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City art policy comes with price tags
A new city public art policy was too rich for some councillors to sign off on at the last council meeting.
The city’s Community Services Recreation and Culture Commission brought forward a number of changes to the city’s art policy aimed at contributing to the revitalization of downtown.
But Coun. Andy Adams thought some of the dollar figures attached to the report were too great.
“In reading this I have some concerns, (specifically) section 2.1 ‘council will commit $50,000 annually to develop and implement its Public Art Program, including the creation of works of art,’” Adams said.
The report also suggested council allocate one per cent of the city’s total capital improvement costs to the acquisition, administration and the management of public art.
“That’s a heck of a lot and usually these would come before us at financial planning,” Adams said. “I think it needs more of a lengthy look and discussion.”
Coun. Claire Moglove agreed and suggested the policy be referred to council’s Committee of the Whole meeting, which council agreed to.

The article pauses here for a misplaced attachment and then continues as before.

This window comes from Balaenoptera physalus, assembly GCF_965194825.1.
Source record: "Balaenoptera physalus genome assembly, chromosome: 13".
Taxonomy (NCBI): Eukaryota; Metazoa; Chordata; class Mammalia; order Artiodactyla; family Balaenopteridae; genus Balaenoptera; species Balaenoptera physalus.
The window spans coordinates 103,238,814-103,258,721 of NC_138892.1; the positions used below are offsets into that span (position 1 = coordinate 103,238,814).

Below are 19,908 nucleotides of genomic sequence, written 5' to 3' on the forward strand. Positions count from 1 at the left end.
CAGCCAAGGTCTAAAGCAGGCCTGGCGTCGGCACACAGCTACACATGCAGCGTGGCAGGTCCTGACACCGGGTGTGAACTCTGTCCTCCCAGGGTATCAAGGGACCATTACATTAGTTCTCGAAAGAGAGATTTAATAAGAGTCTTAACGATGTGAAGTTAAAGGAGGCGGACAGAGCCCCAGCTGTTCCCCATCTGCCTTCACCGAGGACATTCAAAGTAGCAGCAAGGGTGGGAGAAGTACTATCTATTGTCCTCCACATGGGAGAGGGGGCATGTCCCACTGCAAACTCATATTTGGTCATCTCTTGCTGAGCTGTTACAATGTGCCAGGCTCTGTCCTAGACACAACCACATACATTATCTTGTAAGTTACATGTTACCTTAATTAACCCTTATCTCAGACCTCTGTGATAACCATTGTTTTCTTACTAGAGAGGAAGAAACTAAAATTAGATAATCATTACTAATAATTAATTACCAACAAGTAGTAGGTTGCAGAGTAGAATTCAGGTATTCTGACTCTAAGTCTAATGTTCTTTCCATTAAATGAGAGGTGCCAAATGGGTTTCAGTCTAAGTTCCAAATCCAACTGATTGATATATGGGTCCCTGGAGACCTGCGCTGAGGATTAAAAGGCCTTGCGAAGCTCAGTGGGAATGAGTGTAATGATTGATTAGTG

“I think the COW (Committee of the Whole) is a better opportunity to flesh out the policy,” Moglove said. “This public art policy has gone through the commission for five years, I think it can wait another two weeks.”
The public art policy is designed to help the city keep track of its artwork and manage the volume of public art donations the city receives, particularly from the Canada Day carving contest at Frank James Park.
A Public Art Committee of five to seven voting members would be formed by council and tasked with consideration of donations based on the piece’s ability to integrate into the city’s existing public art collection; the quality and condition of the work; sustainability of the theme of the artwork to a public venue; susceptibility of the work to degradation, wear or vandalism; and any potential of endangering public safety, among other things.
The Public Art Committee would be required to submit its recommendations on donation proposals, including site placement, to council.
The committee would also be responsible for periodically reviewing the city’s public art inventory to determine whether public art pieces should be removed based on their condition, their required level of maintenance or repair and whether the artwork poses a public safety threat.